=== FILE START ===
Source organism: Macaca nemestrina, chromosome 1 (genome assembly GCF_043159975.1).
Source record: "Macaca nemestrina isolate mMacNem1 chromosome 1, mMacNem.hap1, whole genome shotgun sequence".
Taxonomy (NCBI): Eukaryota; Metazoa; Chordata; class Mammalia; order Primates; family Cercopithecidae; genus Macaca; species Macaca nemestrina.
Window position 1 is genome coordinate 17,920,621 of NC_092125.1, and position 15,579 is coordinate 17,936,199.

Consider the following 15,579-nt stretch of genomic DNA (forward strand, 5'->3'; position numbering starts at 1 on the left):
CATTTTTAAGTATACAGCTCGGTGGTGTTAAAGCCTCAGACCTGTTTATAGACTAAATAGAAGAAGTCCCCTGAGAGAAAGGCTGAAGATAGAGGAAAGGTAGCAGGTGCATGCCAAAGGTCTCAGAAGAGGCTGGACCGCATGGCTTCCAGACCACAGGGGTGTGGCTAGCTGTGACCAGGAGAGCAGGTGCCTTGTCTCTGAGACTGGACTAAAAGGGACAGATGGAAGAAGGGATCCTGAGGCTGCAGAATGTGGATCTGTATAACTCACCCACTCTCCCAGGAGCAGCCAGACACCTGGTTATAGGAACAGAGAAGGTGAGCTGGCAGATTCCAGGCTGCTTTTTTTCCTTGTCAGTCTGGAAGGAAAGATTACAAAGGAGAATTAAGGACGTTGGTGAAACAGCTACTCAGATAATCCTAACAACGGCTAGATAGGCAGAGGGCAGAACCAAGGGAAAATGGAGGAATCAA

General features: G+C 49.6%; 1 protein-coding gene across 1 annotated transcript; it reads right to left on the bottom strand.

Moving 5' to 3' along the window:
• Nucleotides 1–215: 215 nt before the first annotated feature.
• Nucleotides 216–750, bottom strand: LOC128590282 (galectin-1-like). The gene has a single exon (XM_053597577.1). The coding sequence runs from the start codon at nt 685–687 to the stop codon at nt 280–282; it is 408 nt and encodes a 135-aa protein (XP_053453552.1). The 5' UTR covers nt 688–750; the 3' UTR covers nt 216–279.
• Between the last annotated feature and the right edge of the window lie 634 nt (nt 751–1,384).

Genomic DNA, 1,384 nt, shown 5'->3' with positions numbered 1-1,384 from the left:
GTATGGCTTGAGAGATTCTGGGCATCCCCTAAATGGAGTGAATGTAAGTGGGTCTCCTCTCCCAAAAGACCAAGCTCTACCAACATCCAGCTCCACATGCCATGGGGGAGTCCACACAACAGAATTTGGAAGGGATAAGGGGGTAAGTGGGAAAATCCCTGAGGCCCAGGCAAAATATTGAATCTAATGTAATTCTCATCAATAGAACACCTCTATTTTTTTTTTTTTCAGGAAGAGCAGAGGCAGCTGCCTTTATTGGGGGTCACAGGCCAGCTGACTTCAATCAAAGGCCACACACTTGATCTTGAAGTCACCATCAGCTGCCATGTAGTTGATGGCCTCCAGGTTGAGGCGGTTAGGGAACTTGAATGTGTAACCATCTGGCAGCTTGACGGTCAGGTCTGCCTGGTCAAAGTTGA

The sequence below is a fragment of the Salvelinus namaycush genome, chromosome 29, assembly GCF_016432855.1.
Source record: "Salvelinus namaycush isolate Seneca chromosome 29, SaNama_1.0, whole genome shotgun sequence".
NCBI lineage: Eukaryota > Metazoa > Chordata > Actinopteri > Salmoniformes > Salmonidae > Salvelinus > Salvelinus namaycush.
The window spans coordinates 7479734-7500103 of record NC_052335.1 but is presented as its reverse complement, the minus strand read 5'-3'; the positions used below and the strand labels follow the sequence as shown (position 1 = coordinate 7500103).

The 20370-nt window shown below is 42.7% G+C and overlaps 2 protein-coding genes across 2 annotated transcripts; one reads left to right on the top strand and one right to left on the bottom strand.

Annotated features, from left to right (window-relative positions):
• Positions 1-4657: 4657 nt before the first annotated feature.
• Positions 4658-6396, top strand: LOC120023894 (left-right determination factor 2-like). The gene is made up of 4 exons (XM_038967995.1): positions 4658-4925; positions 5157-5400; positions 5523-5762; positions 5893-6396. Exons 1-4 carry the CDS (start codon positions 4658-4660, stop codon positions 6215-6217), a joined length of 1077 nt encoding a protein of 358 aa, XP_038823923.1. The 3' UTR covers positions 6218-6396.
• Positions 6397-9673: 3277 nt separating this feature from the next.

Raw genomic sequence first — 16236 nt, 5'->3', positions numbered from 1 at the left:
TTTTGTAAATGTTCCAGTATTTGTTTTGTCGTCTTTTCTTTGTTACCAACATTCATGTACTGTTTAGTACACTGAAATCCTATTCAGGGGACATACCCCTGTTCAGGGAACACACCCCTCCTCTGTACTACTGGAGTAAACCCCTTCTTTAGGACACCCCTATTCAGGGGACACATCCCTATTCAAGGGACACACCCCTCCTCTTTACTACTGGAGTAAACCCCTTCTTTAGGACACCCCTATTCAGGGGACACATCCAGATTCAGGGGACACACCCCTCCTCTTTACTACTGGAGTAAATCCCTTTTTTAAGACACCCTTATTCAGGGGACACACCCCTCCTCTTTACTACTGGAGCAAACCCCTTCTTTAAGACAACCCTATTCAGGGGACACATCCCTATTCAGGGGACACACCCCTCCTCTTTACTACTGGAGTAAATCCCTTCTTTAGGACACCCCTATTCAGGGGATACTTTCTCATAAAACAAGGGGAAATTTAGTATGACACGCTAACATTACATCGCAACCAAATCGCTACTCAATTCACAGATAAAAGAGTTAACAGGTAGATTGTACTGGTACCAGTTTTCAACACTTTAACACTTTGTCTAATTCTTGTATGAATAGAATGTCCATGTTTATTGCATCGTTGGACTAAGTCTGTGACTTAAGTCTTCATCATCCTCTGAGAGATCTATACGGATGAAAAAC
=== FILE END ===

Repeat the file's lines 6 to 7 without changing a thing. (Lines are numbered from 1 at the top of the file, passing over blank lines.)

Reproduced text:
CATTTTTAAGTATACAGCTCGGTGGTGTTAAAGCCTCAGACCTGTTTATAGACTAAATAGAAGAAGTCCCCTGAGAGAAAGGCTGAAGATAGAGGAAAGGTAGCAGGTGCATGCCAAAGGTCTCAGAAGAGGCTGGACCGCATGGCTTCCAGACCACAGGGGTGTGGCTAGCTGTGACCAGGAGAGCAGGTGCCTTGTCTCTGAGACTGGACTAAAAGGGACAGATGGAAGAAGGGATCCTGAGGCTGCAGAATGTGGATCTGTATAACTCACCCACTCTCCCAGGAGCAGCCAGACACCTGGTTATAGGAACAGAGAAGGTGAGCTGGCAGATTCCAGGCTGCTTTTTTTCCTTGTCAGTCTGGAAGGAAAGATTACAAAGGAGAATTAAGGACGTTGGTGAAACAGCTACTCAGATAATCCTAACAACGGCTAGATAGGCAGAGGGCAGAACCAAGGGAAAATGGAGGAATCAA

General features: G+C 49.6%; 1 protein-coding gene across 1 annotated transcript; it reads right to left on the bottom strand.